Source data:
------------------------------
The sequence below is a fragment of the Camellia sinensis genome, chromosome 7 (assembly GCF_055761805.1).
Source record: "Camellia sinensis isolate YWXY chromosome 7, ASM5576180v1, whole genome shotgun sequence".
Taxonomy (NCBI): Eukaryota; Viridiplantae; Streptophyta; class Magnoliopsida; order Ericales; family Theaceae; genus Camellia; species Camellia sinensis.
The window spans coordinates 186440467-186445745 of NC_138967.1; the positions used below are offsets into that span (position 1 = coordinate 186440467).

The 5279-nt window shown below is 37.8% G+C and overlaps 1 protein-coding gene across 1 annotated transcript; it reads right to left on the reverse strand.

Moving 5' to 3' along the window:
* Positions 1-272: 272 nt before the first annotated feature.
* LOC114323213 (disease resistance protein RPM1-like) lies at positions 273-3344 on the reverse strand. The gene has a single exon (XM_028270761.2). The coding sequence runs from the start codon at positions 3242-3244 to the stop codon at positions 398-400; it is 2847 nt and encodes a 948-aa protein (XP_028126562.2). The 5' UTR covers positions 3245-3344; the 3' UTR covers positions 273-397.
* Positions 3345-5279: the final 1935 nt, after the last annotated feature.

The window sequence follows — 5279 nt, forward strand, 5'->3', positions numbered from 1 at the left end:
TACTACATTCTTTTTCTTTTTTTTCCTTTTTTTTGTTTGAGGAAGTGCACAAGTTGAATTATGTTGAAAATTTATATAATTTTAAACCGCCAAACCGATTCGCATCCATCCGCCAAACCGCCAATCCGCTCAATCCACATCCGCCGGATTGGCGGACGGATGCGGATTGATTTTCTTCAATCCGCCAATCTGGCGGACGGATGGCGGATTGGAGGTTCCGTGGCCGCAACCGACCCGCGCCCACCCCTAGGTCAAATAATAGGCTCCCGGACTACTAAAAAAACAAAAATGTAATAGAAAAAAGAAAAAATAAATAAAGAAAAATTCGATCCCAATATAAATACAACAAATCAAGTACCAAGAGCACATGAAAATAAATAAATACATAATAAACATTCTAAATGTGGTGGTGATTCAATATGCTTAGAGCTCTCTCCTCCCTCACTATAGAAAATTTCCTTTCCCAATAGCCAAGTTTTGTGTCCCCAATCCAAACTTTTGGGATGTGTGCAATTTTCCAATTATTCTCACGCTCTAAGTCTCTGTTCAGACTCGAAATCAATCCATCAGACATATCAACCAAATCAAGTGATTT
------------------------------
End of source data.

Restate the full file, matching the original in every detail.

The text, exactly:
The sequence below is a fragment of the Camellia sinensis genome, chromosome 7 (assembly GCF_055761805.1).
Source record: "Camellia sinensis isolate YWXY chromosome 7, ASM5576180v1, whole genome shotgun sequence".
Taxonomy (NCBI): Eukaryota; Viridiplantae; Streptophyta; class Magnoliopsida; order Ericales; family Theaceae; genus Camellia; species Camellia sinensis.
The window spans coordinates 186440467-186445745 of NC_138967.1; the positions used below are offsets into that span (position 1 = coordinate 186440467).

The 5279-nt window shown below is 37.8% G+C and overlaps 1 protein-coding gene across 1 annotated transcript; it reads right to left on the reverse strand.

Moving 5' to 3' along the window:
* Positions 1-272: 272 nt before the first annotated feature.
* LOC114323213 (disease resistance protein RPM1-like) lies at positions 273-3344 on the reverse strand. The gene has a single exon (XM_028270761.2). The coding sequence runs from the start codon at positions 3242-3244 to the stop codon at positions 398-400; it is 2847 nt and encodes a 948-aa protein (XP_028126562.2). The 5' UTR covers positions 3245-3344; the 3' UTR covers positions 273-397.
* Positions 3345-5279: the final 1935 nt, after the last annotated feature.

The window sequence follows — 5279 nt, forward strand, 5'->3', positions numbered from 1 at the left end:
TACTACATTCTTTTTCTTTTTTTTCCTTTTTTTTGTTTGAGGAAGTGCACAAGTTGAATTATGTTGAAAATTTATATAATTTTAAACCGCCAAACCGATTCGCATCCATCCGCCAAACCGCCAATCCGCTCAATCCACATCCGCCGGATTGGCGGACGGATGCGGATTGATTTTCTTCAATCCGCCAATCTGGCGGACGGATGGCGGATTGGAGGTTCCGTGGCCGCAACCGACCCGCGCCCACCCCTAGGTCAAATAATAGGCTCCCGGACTACTAAAAAAACAAAAATGTAATAGAAAAAAGAAAAAATAAATAAAGAAAAATTCGATCCCAATATAAATACAACAAATCAAGTACCAAGAGCACATGAAAATAAATAAATACATAATAAACATTCTAAATGTGGTGGTGATTCAATATGCTTAGAGCTCTCTCCTCCCTCACTATAGAAAATTTCCTTTCCCAATAGCCAAGTTTTGTGTCCCCAATCCAAACTTTTGGGATGTGTGCAATTTTCCAATTATTCTCACGCTCTAAGTCTCTGTTCAGACTCGAAATCAATCCATCAGACATATCAACCAAATCAAGTGATTT